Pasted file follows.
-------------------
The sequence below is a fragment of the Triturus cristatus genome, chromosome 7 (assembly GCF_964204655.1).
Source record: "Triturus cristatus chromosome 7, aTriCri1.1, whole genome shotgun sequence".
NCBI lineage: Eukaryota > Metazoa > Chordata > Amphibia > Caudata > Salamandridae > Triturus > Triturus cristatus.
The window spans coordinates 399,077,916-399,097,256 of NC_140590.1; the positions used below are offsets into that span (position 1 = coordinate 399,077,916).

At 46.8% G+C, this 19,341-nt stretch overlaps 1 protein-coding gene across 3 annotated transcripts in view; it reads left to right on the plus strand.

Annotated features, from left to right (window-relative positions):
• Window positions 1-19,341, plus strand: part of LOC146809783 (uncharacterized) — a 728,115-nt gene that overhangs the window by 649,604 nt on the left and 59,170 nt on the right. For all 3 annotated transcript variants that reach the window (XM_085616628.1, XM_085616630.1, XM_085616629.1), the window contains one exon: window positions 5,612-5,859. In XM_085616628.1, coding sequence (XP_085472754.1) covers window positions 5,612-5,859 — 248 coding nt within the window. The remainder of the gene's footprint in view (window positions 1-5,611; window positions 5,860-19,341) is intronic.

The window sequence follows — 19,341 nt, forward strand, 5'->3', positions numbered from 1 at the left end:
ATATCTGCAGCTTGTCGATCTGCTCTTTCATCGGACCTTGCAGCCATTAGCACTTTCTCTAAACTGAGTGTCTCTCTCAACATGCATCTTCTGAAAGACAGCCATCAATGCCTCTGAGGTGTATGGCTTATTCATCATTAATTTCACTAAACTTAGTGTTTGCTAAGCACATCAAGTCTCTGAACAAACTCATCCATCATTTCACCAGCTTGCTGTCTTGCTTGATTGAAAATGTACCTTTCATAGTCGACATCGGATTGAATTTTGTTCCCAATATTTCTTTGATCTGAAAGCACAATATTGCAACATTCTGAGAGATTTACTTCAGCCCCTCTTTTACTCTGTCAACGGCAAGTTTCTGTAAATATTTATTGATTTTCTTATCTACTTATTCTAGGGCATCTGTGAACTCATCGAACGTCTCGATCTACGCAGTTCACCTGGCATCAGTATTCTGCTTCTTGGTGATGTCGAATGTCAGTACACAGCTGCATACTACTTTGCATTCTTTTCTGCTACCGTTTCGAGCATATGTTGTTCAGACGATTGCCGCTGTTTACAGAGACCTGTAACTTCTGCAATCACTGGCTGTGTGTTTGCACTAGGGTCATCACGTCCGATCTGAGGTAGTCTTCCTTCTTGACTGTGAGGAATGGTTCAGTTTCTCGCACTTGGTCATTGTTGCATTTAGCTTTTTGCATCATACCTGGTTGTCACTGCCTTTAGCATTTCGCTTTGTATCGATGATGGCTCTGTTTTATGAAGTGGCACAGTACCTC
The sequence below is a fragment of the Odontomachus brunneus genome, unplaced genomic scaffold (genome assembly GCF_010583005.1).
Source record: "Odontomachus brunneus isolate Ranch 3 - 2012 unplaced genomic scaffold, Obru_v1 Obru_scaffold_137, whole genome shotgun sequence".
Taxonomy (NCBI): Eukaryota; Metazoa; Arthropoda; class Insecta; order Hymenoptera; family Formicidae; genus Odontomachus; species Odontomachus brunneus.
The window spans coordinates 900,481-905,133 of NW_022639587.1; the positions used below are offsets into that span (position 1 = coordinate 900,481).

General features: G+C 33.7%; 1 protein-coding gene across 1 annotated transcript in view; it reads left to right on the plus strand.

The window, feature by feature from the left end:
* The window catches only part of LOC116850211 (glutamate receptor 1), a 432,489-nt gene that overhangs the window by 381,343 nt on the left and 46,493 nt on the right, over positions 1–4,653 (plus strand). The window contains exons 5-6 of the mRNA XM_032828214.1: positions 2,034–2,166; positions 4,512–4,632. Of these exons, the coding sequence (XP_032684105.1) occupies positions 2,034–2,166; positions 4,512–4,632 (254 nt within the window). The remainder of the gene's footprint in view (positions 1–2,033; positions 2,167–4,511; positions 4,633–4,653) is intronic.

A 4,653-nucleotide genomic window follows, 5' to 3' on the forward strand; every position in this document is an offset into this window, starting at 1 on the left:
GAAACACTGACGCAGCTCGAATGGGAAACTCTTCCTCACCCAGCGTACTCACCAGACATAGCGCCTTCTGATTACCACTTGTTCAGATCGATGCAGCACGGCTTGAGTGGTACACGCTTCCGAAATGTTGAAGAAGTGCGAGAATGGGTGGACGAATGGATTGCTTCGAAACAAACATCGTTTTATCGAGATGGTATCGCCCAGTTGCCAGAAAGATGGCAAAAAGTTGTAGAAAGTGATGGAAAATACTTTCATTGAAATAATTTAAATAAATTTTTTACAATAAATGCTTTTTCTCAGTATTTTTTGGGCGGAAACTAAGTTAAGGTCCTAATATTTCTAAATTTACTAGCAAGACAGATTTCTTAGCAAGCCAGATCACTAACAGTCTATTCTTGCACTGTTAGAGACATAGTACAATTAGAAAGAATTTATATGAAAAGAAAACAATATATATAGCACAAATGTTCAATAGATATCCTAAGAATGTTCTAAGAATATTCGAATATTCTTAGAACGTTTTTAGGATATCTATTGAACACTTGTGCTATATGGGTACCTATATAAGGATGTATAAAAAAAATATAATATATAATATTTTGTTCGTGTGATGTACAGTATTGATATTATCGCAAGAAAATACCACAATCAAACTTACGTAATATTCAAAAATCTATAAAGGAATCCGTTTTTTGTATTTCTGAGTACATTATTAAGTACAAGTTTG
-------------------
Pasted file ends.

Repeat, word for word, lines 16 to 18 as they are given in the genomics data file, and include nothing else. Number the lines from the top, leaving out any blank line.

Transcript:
* The window catches only part of LOC116850211 (glutamate receptor 1), a 432,489-nt gene that overhangs the window by 381,343 nt on the left and 46,493 nt on the right, over positions 1–4,653 (plus strand). The window contains exons 5-6 of the mRNA XM_032828214.1: positions 2,034–2,166; positions 4,512–4,632. Of these exons, the coding sequence (XP_032684105.1) occupies positions 2,034–2,166; positions 4,512–4,632 (254 nt within the window). The remainder of the gene's footprint in view (positions 1–2,033; positions 2,167–4,511; positions 4,633–4,653) is intronic.

A 4,653-nucleotide genomic window follows, 5' to 3' on the forward strand; every position in this document is an offset into this window, starting at 1 on the left:
GAAACACTGACGCAGCTCGAATGGGAAACTCTTCCTCACCCAGCGTACTCACCAGACATAGCGCCTTCTGATTACCACTTGTTCAGATCGATGCAGCACGGCTTGAGTGGTACACGCTTCCGAAATGTTGAAGAAGTGCGAGAATGGGTGGACGAATGGATTGCTTCGAAACAAACATCGTTTTATCGAGATGGTATCGCCCAGTTGCCAGAAAGATGGCAAAAAGTTGTAGAAAGTGATGGAAAATACTTTCATTGAAATAATTTAAATAAATTTTTTACAATAAATGCTTTTTCTCAGTATTTTTTGGGCGGAAACTAAGTTAAGGTCCTAATATTTCTAAATTTACTAGCAAGACAGATTTCTTAGCAAGCCAGATCACTAACAGTCTATTCTTGCACTGTTAGAGACATAGTACAATTAGAAAGAATTTATATGAAAAGAAAACAATATATATAGCACAAATGTTCAATAGATATCCTAAGAATGTTCTAAGAATATTCGAATATTCTTAGAACGTTTTTAGGATATCTATTGAACACTTGTGCTATATGGGTACCTATATAAGGATGTATAAAAAAAATATAATATATAATATTTTGTTCGTGTGATGTACAGTATTGATATTATCGCAAGAAAATACCACAATCAAACTTACGTAATATTCAAAAATCTATAAAGGAATCCGTTTTTTGTATTTCTGAGTACATTATTAAGTACAAGTTTG